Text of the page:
Domino’s Adds GPS Tracking to Delivery Orders

As third-party delivery apps grow more popular, the biggest restaurants in the world are doing everything they can to build more robust in-house apps.

Need to Know

  • Domino’s Pizza is adding GPS tracking technology to their apps, enabling real-time tracking for pizza orders.
  • The pizza chain is the largest in the US, pulling in over $12.2 billion in revenue from nearly 15,000 locations.
  • The announcement comes as third-party delivery apps such as Uber Eats—already equipped with GPS—are moving into profits.


After years of tracking pizza order progress in-store, customers can now follow their dinner journey from restaurant to door. 

After months of testing, Domino’s Pizza will join the likes of Uber Eats and other delivery apps by adding GPS tracking technology to their already popular delivery app.

“We know that customers love Domino’s Tracker and the ability to monitor their orders in the store. Now they will also be able to watch their orders on the way to their house with our delivery tracker,” said Dennis Maloney, Domino’s senior vice president and chief digital officer. 

For years, the pizza chain has built a “reputation as one of the most tech-friendly restaurant companies, as it tries to improve its delivery by testing drones and self-driving cars.”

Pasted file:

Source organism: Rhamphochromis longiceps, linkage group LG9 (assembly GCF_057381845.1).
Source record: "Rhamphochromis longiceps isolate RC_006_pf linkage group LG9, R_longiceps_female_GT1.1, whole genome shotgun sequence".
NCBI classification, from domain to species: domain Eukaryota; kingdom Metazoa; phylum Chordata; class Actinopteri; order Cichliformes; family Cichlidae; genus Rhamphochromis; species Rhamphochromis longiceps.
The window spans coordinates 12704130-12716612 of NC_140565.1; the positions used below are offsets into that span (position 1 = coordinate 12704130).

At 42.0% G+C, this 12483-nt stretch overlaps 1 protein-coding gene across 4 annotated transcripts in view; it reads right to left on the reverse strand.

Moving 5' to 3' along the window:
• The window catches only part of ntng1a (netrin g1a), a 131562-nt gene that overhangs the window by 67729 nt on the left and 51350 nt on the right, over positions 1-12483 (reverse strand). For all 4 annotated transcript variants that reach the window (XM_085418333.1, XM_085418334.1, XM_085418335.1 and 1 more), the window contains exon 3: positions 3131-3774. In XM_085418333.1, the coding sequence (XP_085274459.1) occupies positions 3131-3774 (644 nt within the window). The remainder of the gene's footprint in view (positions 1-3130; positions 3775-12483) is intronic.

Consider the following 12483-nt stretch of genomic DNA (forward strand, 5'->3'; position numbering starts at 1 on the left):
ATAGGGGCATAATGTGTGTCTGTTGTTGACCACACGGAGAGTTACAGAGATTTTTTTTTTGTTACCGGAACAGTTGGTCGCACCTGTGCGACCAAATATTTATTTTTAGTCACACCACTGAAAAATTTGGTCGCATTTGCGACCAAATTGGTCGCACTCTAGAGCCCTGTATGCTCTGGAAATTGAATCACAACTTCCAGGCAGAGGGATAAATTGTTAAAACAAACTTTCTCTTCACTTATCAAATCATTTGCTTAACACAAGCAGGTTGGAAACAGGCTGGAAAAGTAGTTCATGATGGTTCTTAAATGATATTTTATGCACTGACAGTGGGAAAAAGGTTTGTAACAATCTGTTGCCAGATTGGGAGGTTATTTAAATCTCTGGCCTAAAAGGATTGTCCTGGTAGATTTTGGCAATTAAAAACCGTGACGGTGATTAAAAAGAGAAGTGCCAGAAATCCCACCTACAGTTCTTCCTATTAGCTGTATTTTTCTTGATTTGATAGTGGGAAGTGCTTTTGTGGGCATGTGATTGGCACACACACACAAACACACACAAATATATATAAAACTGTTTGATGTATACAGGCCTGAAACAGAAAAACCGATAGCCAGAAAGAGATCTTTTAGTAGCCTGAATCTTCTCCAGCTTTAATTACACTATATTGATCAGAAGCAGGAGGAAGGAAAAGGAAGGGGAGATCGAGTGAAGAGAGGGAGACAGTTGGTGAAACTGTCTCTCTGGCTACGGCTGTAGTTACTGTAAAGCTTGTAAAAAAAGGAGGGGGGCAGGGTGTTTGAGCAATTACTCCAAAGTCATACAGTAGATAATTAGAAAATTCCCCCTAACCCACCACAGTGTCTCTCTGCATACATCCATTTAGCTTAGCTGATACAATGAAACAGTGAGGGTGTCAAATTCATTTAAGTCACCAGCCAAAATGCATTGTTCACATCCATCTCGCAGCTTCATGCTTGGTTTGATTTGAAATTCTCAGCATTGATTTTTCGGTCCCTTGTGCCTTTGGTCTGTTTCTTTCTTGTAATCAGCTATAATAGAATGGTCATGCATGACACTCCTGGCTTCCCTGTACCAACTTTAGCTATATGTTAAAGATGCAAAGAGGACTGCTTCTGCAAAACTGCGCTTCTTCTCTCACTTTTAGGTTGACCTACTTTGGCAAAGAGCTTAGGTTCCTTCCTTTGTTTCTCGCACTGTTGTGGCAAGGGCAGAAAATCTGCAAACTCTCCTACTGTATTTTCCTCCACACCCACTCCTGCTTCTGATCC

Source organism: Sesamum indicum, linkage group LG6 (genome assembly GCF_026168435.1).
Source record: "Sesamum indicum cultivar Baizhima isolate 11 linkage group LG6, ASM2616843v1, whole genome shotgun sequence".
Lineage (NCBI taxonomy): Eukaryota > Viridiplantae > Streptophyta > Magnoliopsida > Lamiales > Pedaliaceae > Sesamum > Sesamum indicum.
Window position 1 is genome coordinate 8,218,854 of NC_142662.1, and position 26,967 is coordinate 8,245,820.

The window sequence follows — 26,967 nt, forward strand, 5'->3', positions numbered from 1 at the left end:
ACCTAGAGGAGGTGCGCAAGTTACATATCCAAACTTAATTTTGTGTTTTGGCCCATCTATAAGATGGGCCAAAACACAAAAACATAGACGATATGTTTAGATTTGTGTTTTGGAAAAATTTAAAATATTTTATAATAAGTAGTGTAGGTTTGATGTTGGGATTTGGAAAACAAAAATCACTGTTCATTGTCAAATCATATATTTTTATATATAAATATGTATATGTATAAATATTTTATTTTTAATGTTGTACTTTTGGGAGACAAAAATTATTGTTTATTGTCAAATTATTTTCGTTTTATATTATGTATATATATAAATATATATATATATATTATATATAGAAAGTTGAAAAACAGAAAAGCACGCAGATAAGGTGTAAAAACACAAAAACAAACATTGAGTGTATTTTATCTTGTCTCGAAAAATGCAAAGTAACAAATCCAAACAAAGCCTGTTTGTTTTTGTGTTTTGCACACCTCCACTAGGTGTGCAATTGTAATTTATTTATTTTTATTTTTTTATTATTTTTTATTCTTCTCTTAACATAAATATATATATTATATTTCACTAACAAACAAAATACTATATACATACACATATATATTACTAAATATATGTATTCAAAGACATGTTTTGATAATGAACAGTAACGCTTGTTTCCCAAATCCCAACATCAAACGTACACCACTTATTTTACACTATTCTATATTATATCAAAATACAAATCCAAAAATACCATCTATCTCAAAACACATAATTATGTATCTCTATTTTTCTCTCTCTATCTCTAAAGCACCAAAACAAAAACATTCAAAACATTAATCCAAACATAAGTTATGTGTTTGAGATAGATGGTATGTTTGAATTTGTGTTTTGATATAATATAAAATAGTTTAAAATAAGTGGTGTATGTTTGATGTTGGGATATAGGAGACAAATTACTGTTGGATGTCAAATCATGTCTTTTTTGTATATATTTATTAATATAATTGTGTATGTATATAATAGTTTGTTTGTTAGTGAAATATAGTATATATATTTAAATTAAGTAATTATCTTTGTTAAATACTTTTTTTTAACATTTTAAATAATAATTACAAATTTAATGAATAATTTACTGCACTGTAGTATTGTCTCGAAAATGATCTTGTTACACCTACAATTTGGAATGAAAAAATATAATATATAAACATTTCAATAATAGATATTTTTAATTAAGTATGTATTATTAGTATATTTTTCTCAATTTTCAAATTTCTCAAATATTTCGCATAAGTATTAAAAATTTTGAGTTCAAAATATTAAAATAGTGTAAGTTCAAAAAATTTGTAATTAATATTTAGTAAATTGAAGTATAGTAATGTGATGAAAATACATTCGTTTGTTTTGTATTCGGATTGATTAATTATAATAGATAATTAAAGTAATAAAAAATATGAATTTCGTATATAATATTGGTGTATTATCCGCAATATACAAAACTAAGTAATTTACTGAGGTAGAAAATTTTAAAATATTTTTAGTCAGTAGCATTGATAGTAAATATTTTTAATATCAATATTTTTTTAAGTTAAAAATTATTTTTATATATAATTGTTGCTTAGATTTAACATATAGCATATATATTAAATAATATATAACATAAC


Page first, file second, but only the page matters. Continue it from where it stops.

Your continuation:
When Domino’s released a tracker in 2008 that allowed customers to monitor the progress of their pizza order, it changed delivery for the industry. But keeping up with the massive number of competing third-party apps such as Uber Eats, Seamless, and DoorDash left DOmino’s current tracking technology fairly obsolete.

“Since Pizza Hut launched the first-ever pizza online order back in 1994, online food delivery has become a billion-dollar business,” writes Statista. In Canada, almost 11 million people ordered food online in 2019, which is a twelve percent increase from the year prior. 

But as it turns out, third-party apps are actually beginning to replace restaurants’ core business rather than complementing it. In 2016, delivery transactions made up about 7% of total US restaurant sales, and analysts at Morgan Stanley predict that “that number could eventually reach 40% of all restaurant sales.” 

However, with delivery apps, 20-40% of revenue can go towards the third-party company, meaning restaurants are not seeing a return on investment.

As a result, while more delivery apps are created and iterated upon, many restaurants are creating or improving their own delivery services. This means that as platform-to-consumer delivery apps like Uber Eats and DoorDash skyrocket, restaurant-to-consumer delivery, like Domino’s, grows too.